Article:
The People of America's Oil and Natural Gas Indusry

Energy Tomorrow Blog

hydraulic-fracturing  job-creation  economic-benefits 

Mark Green

Mark Green
Posted May 23, 2014

There have been some really interesting reactions to this week’s Los Angeles Times story on an upcoming federal report that the Times said will significantly lower the estimated amount of recoverable oil in California’s vast Monterey Shale play, believed to be the nation’s largest shale play.

Opponents of domestic oil production, which is helping drive an energy renaissance in the United States, rejoiced. One group said billions of barrels of oil just went poof! – like some sleight-of-hand trick. Someone else posted a fairly tone-deaf tweet, that California’s economic boom from shale production was being crushed. (“Let’s hear it for lost economic opportunity!”)

Others – folks who know the oil and natural gas industry and who understand how “recoverable” reserves are calculated – had different takes. You have to, especially when you think about all that’s been learned over the history of U.S. oil and natural gas development.

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fracking  hydraulic-fracturing  ohio  oil-and-natural-gas  economic-growth 

Mark Green

Mark Green
Posted May 23, 2014

Fracking has a history – and now it has an official definition, one of the new entries in the 2014 Merriam-Webster Collegiate Dictionary. It’s nice to be thus recognized, though we suspect the term has been around in industry circles longer than 1953, as the dictionary states, since the commercial process dates to 1949.

One of the states where hydraulic fracturing has been used for decades is Ohio. In the video below, Ohioans talk about how fracking got its start there in the 1950s. Nowadays, the combination of advanced hydraulic fracturing and horizontal drilling is being used in new wells and to revitalize old ones, they say.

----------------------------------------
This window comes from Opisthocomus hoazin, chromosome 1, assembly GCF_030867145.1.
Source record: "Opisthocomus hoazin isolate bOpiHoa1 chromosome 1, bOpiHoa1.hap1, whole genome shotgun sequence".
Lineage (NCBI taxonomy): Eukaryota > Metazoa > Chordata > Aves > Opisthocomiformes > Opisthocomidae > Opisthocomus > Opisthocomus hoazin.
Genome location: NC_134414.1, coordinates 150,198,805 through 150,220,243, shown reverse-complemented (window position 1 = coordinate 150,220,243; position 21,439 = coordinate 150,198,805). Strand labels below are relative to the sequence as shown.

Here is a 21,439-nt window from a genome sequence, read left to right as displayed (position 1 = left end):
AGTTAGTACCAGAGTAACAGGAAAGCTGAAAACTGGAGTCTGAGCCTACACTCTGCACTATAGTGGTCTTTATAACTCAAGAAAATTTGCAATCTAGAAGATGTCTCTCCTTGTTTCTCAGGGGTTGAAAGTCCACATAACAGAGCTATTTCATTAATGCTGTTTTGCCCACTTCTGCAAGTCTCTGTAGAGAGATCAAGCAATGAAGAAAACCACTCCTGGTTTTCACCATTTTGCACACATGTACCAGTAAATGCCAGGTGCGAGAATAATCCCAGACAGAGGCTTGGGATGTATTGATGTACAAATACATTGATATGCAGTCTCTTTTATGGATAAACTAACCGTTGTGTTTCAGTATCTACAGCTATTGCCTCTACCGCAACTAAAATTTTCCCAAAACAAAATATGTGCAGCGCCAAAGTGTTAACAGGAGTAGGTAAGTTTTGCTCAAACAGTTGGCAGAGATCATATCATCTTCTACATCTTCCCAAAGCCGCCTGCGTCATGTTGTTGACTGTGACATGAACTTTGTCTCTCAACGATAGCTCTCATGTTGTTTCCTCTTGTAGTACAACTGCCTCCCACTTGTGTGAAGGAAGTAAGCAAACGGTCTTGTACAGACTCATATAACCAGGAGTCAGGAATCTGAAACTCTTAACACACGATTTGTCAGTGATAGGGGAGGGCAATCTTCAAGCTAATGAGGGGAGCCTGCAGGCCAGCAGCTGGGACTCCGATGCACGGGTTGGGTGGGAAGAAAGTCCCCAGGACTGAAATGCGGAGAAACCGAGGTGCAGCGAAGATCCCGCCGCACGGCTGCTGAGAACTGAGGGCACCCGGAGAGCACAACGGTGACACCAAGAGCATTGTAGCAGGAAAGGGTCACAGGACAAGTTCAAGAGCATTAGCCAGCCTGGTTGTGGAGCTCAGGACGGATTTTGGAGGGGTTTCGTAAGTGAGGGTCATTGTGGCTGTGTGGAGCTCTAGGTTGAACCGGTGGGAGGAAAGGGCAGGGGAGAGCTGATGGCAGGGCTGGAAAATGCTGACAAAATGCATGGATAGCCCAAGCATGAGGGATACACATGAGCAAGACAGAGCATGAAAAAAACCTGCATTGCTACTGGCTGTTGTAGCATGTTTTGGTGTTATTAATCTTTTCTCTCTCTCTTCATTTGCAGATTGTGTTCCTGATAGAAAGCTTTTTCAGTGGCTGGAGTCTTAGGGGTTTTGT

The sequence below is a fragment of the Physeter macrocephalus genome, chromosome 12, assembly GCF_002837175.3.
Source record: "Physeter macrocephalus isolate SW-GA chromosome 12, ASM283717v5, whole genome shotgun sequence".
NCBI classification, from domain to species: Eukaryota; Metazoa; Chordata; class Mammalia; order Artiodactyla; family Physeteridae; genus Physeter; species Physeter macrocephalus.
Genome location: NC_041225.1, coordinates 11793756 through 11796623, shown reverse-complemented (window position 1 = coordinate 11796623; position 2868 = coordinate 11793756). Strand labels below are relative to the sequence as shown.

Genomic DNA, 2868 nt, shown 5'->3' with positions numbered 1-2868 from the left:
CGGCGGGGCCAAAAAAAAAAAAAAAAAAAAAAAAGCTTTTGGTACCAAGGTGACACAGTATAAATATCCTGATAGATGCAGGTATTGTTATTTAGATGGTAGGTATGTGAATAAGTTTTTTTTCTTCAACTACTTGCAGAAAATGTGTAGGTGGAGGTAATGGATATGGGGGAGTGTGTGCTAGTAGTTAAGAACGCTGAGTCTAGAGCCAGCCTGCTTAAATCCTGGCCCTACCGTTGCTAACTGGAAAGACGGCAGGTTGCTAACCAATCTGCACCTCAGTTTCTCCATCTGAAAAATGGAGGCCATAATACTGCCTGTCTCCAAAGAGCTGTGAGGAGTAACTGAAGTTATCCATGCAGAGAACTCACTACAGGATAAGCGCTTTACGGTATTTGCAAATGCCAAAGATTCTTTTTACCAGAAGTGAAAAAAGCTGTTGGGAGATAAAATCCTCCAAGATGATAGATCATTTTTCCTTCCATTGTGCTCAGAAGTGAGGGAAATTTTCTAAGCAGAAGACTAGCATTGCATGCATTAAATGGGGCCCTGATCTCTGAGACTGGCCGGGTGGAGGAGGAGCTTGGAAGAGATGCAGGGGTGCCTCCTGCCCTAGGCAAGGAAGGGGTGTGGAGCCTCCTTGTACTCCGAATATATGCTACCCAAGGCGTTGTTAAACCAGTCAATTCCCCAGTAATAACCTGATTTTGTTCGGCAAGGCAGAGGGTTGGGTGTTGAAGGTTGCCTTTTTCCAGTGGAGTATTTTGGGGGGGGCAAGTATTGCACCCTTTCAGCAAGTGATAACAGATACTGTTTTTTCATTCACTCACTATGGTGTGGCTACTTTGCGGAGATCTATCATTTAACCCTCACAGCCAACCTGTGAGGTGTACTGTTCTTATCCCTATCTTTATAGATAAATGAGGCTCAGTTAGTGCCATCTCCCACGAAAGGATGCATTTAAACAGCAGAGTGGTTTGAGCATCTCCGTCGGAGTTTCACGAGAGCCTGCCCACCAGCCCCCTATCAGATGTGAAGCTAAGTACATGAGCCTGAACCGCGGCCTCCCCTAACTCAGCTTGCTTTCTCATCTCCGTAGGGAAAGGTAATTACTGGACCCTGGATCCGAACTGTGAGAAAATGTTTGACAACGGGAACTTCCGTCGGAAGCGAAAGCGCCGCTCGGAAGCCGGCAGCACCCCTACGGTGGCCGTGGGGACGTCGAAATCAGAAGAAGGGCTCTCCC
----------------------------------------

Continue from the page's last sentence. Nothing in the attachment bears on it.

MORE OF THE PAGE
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ohio  hydraulic-fracturing  fracking  economic-benefits  oil-and-natural-gas 

Mark Green

Mark Green
Posted May 21, 2014

In Ohio, they’re seeing the benefits of oil and natural gas development with advanced hydraulic fracturing and horizontal drilling. This “unconventional” activity generated more than $910 million in state and local taxes in 2012 – a number that should grow as development accelerates in the Utica shale that sweeps across the eastern part of the state.

In the video below, residents of Carroll County, located just southeast of Canton, talk about oil and natural gas benefits where they live.

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colorado  hydraulic-fracturing  fracking  safe-operations  shale-energy 

Mark Green

Mark Green
Posted May 20, 2014

The video below details industry’s hydraulic fracturing experience in Colorado, a state whose oil and natural gas potential is being realized thanks to advanced fracking and horizontal drilling built on a rich history of safe and responsible drilling.

As the speakers point out, the Denver-Julesburg (or D-J) Basin has been operating commercially for nearly 150 years. Modern hydraulic fracturing has grown from the days of trying various types of fracking fluids and recycled aircraft engines to carefully formulated mixtures designed to produce tiny fractures in deep rock layers that hold oil and natural gas.

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oil-and-natural-gas-production  shale-energy  hydraulic-fracturing  fracking